There is a place in the backwoods, down near the river where the trees open into a clearing and the clearing is carpeted in moss. I refer to it as the dying place because often when I go back there a new deer carcass has appeared, hide and bones scattered here and there. It feels like a sacred place, but not a sad place. In spite of the death that happens here, it is such a beautiful, gently quiet place. It’s the perfect place to sit on the soft cushion of moss and listen to the river and watch the herons going back and forth from the rookery, sometimes with gleaming fish in their needle long beaks.
It is also an ideal place to get lost in the miniature world of the moss forest. Robin Wall Kimmerer’s book Gathering Moss has opened my eyes to the complex ecosystem under my feet and opened my mind to a new way of relating to the natural world. Her book is a combination of science and personal reflection, born out of her life as both a scientist and as a Native American writer who experiences the world within the framework of indigenous ways of knowing.
She writes: “In indigenous ways of knowing, we say that a thing cannot be understood until it is know by all four aspects of our being: mind, body, emotion, and spirit. The scientific way of knowing relies only on empirical information from the world, gathered by body and interpreted by mind. In order to tell the mosses’ story I need both approaches, objective and subjective. These essays intentionally give voice to both ways of knowing, letting matter and spirit walk companionably side by side. And sometimes even dance.”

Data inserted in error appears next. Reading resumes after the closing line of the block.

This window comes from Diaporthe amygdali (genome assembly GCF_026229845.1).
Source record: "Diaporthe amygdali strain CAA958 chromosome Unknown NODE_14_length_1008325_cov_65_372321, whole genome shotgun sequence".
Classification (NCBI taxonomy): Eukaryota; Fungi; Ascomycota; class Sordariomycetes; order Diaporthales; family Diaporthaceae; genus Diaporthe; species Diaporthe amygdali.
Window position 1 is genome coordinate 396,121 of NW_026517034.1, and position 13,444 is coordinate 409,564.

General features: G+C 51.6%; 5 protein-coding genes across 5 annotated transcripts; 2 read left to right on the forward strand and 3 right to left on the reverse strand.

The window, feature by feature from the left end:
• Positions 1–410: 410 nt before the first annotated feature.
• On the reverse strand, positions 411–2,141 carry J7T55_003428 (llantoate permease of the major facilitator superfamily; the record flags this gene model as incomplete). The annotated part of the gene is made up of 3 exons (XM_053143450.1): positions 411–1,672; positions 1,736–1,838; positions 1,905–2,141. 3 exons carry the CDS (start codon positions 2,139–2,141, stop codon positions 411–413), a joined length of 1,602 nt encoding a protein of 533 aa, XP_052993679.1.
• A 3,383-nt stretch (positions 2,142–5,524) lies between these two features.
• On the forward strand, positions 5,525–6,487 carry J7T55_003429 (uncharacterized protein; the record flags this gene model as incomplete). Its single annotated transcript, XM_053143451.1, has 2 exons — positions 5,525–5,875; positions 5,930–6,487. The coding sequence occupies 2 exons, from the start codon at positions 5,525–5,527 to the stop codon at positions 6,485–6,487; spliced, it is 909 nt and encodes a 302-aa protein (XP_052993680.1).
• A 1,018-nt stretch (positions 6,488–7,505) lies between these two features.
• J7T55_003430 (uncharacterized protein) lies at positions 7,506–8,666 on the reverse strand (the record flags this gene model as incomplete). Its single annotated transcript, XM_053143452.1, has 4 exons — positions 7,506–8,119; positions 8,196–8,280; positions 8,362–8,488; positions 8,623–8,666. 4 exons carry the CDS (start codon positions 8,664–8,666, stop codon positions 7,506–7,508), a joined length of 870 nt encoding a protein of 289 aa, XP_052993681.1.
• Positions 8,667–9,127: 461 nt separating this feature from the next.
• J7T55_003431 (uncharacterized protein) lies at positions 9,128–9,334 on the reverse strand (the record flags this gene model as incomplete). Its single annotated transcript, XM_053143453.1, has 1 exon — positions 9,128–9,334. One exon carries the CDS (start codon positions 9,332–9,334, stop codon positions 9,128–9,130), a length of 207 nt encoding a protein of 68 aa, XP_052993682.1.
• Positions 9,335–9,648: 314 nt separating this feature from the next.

With her encouragement I have taken small samples of the moss back to the house and placed them under the microscope, which allows me to wander at will through the stems, branches and leaves of the moss. There I have an ant’s eye perspective and I’m able to wander in this intimate forest, not in search of answers to any specific questions, but as an explorer open to whatever discoveries I might stumble upon. This is the joy of being an amateur naturalist and not a professional scientist. I am not trying to probe and prod data from the moss, I am simply listening to whatever it has to tell me. I love what Kimmerer says about learning in traditional indigenous communities.
“Learning takes a form very different from that in the American public education system. Children learn by watching, by listening, and by experience. They are expected to learn from all members of the community, human and non. To ask a direct question is often considered rude. Knowledge cannot be taken; it must be given…Much learning takes place by patient observation, discerning pattern and its meaning by experience.”
As I peered into the world revealed under the microscope’s lens, I found a different way of learning, “to let the mosses tell their story, rather than wring it from them.” It is way of learning I hope to carry out into my other explorations of the backwoods and beyond.